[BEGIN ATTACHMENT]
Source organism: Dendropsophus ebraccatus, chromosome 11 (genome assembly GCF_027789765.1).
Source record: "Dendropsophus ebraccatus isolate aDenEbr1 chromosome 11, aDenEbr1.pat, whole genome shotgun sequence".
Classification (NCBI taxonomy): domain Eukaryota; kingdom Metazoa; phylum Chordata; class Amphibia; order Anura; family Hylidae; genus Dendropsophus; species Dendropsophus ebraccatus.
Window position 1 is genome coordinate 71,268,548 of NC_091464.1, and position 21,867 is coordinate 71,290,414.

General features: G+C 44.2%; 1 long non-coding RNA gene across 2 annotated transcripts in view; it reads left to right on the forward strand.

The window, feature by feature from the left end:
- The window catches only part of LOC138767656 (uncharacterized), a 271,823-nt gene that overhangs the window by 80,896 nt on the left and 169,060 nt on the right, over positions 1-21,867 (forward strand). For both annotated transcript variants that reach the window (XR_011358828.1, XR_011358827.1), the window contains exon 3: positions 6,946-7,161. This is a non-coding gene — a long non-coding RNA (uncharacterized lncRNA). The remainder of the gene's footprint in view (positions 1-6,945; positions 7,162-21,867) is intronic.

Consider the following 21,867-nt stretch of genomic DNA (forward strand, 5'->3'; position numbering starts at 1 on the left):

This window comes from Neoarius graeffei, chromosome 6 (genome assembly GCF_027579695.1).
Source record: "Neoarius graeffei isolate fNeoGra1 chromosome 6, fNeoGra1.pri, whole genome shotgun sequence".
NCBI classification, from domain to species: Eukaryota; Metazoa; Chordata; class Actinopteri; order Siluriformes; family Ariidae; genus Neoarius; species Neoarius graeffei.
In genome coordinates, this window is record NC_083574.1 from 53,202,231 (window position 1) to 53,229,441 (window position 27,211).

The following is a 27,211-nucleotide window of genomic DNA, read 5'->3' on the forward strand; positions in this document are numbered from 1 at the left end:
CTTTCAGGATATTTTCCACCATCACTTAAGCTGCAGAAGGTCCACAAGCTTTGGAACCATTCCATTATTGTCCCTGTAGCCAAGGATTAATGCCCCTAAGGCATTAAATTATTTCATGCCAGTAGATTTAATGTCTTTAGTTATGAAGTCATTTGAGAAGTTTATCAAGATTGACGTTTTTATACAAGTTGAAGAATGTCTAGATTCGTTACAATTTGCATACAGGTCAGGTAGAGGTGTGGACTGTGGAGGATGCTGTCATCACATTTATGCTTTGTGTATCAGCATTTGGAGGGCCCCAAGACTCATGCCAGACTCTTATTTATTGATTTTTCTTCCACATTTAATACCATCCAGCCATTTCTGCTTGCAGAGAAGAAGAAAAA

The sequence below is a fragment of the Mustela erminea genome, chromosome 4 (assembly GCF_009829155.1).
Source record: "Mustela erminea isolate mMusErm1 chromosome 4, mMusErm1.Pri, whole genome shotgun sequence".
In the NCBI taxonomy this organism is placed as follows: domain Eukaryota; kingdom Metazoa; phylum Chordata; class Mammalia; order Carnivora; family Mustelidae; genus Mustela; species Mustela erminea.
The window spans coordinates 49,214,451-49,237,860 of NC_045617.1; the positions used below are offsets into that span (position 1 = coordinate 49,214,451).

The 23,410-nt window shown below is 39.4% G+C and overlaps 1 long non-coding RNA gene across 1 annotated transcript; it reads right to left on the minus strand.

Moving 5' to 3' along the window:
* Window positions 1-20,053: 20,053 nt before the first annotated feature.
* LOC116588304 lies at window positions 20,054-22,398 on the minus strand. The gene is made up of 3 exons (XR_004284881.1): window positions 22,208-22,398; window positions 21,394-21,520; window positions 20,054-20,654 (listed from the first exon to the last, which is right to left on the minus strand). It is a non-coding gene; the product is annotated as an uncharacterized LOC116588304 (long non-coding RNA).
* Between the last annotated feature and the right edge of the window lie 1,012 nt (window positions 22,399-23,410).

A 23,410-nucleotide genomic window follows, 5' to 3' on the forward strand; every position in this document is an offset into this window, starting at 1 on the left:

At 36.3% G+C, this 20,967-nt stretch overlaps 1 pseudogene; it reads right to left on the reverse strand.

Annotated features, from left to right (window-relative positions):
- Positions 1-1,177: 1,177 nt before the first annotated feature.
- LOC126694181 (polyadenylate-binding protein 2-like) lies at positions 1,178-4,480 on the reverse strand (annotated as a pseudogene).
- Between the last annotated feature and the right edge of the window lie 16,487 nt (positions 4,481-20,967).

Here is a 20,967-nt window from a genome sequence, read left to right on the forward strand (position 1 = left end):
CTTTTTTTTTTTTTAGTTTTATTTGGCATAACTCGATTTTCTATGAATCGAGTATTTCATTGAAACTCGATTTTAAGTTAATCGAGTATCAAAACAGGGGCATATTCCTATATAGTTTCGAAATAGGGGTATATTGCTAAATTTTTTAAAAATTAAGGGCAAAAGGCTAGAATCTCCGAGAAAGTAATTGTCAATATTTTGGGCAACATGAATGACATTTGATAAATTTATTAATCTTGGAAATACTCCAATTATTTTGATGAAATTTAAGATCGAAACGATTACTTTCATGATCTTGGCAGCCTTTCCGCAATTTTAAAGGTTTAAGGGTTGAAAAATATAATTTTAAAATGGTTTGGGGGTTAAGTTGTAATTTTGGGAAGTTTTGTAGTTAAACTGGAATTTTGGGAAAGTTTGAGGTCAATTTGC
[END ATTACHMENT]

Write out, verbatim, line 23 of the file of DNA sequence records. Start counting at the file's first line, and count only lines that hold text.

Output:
* Between the last annotated feature and the right edge of the window lie 1,012 nt (window positions 22,399-23,410).